RB Index: Final top-10 rankings; who's the next great running back?

We’re on the brink of the inaugural Super Wild Card Weekend, and all I’ve heard about are the usual playoff suspects: Tom Brady, Aaron Rodgers, Drew Brees, Ben Roethlisberger, blah, blah, blah. What about the running backs?! I mean, Derrick Henry just had a historic regular season, and the position STILL isn’t getting any love.

But I’m here to give running backs ALL the love. More specifically, I’m here to give Indianapolis Colts rookie Jonathan Taylor — the NFL’s next GREAT running back — some love.

This year’s playoff field is full of rookie talent — Baltimore’s J.K. Dobbins, Kansas City’s Clyde Edwards-Helaire (if healthy), Los Angeles’ Cam Akers, Buffalo’s Zack Moss and Washington’s Antonio Gibson, among others — but there’s no one that excites me more than Taylor.

For starters, Taylor’s coming off a 253-yard rushing performance in the Colts’ Week 17 victory over Jacksonville, breaking Hall of Famer Edgerrin James’ franchise record for rush yards in a game (219). But Sunday’s effort wasn’t a fluke. He’s performed this well throughout the second half of the 2020 season. Since Week 11, Taylor ranks in the top five in the league in a number of categories, including carries per game (19.8), rush yards per game (123.5), yards per carry (6.2) and scrimmage touchdowns (eight). This impressive stretch helped him land third in rushing yards (1,169) by season’s end behind only Henry (2,027) and Dalvin Cook (1,557).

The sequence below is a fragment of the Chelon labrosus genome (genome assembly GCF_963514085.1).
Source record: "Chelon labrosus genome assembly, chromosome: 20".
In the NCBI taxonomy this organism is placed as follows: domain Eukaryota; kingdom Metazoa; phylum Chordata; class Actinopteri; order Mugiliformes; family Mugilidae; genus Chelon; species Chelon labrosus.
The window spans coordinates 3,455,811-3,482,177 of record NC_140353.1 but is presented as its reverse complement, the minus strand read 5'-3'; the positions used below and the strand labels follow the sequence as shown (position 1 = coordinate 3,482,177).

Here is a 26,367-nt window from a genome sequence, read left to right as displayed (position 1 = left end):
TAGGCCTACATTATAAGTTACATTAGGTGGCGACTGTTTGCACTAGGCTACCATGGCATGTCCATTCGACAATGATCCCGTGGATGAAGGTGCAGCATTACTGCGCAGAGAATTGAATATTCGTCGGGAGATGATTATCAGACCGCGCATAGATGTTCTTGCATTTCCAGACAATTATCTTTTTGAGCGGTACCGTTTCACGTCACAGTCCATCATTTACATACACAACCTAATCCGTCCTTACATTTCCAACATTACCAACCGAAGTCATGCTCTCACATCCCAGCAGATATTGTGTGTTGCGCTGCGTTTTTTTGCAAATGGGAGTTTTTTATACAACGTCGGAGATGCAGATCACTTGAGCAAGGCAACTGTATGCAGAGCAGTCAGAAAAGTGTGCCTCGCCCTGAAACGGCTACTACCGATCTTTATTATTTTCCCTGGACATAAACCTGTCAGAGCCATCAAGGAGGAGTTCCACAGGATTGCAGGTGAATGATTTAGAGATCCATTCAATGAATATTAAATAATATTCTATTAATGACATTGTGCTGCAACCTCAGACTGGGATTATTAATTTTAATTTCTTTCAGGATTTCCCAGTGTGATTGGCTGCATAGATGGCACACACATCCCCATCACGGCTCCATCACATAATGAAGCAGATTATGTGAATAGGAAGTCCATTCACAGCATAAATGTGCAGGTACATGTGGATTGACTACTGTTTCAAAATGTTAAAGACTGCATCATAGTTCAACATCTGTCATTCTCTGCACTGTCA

However, as well as Taylor finished the season, he certainly didn’t start off so strong. It seemed to me that the NFL’s pandemic-altered offseason, which wiped out the preseason, hindered his performance in the early going. He was thrust into the starting role after Marlon Mack’s season-ending injury in Week 1, but in Taylor’s first nine games (eight starts), he reached at least 90 rush yards only once.

Things started to slow down and click for the rookie in the second half of the season. The Colts boast one of the league’s top offensive lines and they’ve done an exceptional job paving the way for Taylor. He’s hitting holes with burst and avoiding contact until he’s well past the line of scrimmage, which is an ideal situation for a 5-foot-10, 226-pounder whose physical play makes him susceptible to hits. Just look at the data from Next Gen Stats for proof: Taylor has gained 180 rush yards over expected (seventh-most among running backs with at least 100 carries) and .78 rush yards over expected per attempt (eighth-highest in the NFL) this season.